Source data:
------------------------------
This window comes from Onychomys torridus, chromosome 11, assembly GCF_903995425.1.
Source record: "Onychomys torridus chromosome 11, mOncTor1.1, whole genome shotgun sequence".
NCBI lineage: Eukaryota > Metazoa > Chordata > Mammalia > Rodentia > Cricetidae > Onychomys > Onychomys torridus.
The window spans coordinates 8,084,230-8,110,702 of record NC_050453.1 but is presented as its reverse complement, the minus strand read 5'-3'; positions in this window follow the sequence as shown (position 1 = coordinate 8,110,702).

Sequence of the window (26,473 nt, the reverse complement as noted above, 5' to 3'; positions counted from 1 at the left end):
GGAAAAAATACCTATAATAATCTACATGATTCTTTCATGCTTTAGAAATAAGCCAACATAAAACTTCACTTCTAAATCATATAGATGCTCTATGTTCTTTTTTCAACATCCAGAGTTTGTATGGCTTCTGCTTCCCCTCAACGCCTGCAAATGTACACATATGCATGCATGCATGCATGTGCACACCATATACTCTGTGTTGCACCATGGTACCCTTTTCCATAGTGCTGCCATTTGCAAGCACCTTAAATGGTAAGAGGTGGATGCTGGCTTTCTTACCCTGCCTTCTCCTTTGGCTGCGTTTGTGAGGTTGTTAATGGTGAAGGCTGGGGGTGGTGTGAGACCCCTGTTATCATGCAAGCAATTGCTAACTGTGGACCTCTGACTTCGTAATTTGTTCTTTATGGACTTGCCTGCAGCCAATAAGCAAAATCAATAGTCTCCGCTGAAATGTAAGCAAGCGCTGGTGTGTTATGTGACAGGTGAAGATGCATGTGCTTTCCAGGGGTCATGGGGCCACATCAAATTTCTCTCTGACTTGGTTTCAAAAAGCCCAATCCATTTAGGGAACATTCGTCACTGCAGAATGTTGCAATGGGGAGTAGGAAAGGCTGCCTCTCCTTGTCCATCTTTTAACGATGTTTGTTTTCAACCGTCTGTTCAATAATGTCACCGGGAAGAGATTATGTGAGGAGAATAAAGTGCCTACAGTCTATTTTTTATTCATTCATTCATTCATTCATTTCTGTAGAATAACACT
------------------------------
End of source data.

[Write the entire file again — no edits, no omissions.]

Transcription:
This window comes from Onychomys torridus, chromosome 11, assembly GCF_903995425.1.
Source record: "Onychomys torridus chromosome 11, mOncTor1.1, whole genome shotgun sequence".
NCBI lineage: Eukaryota > Metazoa > Chordata > Mammalia > Rodentia > Cricetidae > Onychomys > Onychomys torridus.
The window spans coordinates 8,084,230-8,110,702 of record NC_050453.1 but is presented as its reverse complement, the minus strand read 5'-3'; positions in this window follow the sequence as shown (position 1 = coordinate 8,110,702).

Sequence of the window (26,473 nt, the reverse complement as noted above, 5' to 3'; positions counted from 1 at the left end):
GGAAAAAATACCTATAATAATCTACATGATTCTTTCATGCTTTAGAAATAAGCCAACATAAAACTTCACTTCTAAATCATATAGATGCTCTATGTTCTTTTTTCAACATCCAGAGTTTGTATGGCTTCTGCTTCCCCTCAACGCCTGCAAATGTACACATATGCATGCATGCATGCATGTGCACACCATATACTCTGTGTTGCACCATGGTACCCTTTTCCATAGTGCTGCCATTTGCAAGCACCTTAAATGGTAAGAGGTGGATGCTGGCTTTCTTACCCTGCCTTCTCCTTTGGCTGCGTTTGTGAGGTTGTTAATGGTGAAGGCTGGGGGTGGTGTGAGACCCCTGTTATCATGCAAGCAATTGCTAACTGTGGACCTCTGACTTCGTAATTTGTTCTTTATGGACTTGCCTGCAGCCAATAAGCAAAATCAATAGTCTCCGCTGAAATGTAAGCAAGCGCTGGTGTGTTATGTGACAGGTGAAGATGCATGTGCTTTCCAGGGGTCATGGGGCCACATCAAATTTCTCTCTGACTTGGTTTCAAAAAGCCCAATCCATTTAGGGAACATTCGTCACTGCAGAATGTTGCAATGGGGAGTAGGAAAGGCTGCCTCTCCTTGTCCATCTTTTAACGATGTTTGTTTTCAACCGTCTGTTCAATAATGTCACCGGGAAGAGATTATGTGAGGAGAATAAAGTGCCTACAGTCTATTTTTTATTCATTCATTCATTCATTCATTTCTGTAGAATAACACT